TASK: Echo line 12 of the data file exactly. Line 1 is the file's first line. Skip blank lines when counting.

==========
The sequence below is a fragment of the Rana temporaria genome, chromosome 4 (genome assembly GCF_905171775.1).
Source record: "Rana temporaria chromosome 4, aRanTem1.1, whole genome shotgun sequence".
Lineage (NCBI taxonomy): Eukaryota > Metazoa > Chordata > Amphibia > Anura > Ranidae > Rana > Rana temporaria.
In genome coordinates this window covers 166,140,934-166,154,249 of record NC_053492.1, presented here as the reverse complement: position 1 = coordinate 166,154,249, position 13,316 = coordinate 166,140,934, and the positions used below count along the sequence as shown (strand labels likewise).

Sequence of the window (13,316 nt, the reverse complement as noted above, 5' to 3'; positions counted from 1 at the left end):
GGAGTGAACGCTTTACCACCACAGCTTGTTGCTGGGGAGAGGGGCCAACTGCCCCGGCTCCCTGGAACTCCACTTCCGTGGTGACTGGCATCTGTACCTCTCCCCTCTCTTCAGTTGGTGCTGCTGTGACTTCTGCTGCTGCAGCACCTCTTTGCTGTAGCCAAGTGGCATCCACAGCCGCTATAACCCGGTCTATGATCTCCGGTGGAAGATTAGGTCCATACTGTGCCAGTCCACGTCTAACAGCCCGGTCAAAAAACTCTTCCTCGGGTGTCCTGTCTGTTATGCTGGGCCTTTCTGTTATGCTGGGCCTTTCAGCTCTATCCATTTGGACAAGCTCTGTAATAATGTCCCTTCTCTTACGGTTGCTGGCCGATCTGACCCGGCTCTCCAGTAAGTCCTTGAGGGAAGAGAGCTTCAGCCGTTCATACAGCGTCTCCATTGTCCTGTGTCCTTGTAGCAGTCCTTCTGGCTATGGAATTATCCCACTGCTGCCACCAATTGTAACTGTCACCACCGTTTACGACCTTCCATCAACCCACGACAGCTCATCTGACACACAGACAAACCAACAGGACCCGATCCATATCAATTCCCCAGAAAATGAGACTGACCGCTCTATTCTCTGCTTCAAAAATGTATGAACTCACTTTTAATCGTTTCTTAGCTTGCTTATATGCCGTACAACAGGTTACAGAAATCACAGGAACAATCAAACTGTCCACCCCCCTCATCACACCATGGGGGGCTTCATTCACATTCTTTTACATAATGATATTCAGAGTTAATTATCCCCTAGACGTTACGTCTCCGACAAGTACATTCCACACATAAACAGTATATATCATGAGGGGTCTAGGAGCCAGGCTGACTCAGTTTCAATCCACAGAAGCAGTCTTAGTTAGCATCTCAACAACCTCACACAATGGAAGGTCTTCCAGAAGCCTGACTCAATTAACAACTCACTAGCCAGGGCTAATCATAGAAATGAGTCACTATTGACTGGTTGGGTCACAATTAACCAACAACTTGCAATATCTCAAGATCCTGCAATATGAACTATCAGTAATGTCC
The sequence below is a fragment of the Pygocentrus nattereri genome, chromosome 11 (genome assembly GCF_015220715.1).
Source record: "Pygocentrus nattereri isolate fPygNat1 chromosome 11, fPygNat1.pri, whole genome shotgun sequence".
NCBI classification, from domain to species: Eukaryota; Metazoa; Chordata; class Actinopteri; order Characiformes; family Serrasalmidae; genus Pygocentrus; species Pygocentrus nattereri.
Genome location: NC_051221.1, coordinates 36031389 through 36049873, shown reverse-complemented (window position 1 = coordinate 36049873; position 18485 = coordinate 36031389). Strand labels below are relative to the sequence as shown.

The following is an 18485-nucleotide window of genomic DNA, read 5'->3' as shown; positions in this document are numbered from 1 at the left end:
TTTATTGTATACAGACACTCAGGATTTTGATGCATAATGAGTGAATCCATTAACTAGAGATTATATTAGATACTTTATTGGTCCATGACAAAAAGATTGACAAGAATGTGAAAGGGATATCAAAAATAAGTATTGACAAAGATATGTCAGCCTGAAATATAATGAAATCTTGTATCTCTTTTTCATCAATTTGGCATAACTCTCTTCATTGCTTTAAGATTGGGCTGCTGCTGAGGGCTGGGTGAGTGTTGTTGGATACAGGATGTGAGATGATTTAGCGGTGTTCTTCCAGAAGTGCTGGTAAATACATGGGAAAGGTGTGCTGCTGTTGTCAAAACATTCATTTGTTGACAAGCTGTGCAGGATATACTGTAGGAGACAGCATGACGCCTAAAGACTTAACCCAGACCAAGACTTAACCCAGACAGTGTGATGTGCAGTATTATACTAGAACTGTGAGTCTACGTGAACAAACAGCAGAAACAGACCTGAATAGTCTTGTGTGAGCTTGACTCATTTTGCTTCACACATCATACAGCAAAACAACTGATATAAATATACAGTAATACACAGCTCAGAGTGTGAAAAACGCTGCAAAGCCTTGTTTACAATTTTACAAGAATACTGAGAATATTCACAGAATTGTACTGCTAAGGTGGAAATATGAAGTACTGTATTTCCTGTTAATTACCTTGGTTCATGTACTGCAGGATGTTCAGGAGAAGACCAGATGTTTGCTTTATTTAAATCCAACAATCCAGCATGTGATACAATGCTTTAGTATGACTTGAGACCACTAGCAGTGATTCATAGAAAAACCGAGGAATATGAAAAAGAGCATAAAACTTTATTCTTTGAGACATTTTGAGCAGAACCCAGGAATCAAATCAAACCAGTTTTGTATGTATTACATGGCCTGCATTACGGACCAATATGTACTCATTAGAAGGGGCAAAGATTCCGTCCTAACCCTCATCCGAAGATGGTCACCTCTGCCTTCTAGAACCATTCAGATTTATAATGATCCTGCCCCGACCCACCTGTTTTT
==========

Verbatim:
TTTATTGTATACAGACACTCAGGATTTTGATGCATAATGAGTGAATCCATTAACTAGAGATTATATTAGATACTTTATTGGTCCATGACAAAAAGATTGACAAGAATGTGAAAGGGATATCAAAAATAAGTATTGACAAAGATATGTCAGCCTGAAATATAATGAAATCTTGTATCTCTTTTTCATCAATTTGGCATAACTCTCTTCATTGCTTTAAGATTGGGCTGCTGCTGAGGGCTGGGTGAGTGTTGTTGGATACAGGATGTGAGATGATTTAGCGGTGTTCTTCCAGAAGTGCTGGTAAATACATGGGAAAGGTGTGCTGCTGTTGTCAAAACATTCATTTGTTGACAAGCTGTGCAGGATATACTGTAGGAGACAGCATGACGCCTAAAGACTTAACCCAGACCAAGACTTAACCCAGACAGTGTGATGTGCAGTATTATACTAGAACTGTGAGTCTACGTGAACAAACAGCAGAAACAGACCTGAATAGTCTTGTGTGAGCTTGACTCATTTTGCTTCACACATCATACAGCAAAACAACTGATATAAATATACAGTAATACACAGCTCAGAGTGTGAAAAACGCTGCAAAGCCTTGTTTACAATTTTACAAGAATACTGAGAATATTCACAGAATTGTACTGCTAAGGTGGAAATATGAAGTACTGTATTTCCTGTTAATTACCTTGGTTCATGTACTGCAGGATGTTCAGGAGAAGACCAGATGTTTGCTTTATTTAAATCCAACAATCCAGCATGTGATACAATGCTTTAGTATGACTTGAGACCACTAGCAGTGATTCATAGAAAAACCGAGGAATATGAAAAAGAGCATAAAACTTTATTCTTTGAGACATTTTGAGCAGAACCCAGGAATCAAATCAAACCAGTTTTGTATGTATTACATGGCCTGCATTACGGACCAATATGTACTCATTAGAAGGGGCAAAGATTCCGTCCTAACCCTCATCCGAAGATGGTCACCTCTGCCTTCTAGAACCATTCAGATTTATAATGATCCTGCCCCGACCCACCTGTTTTT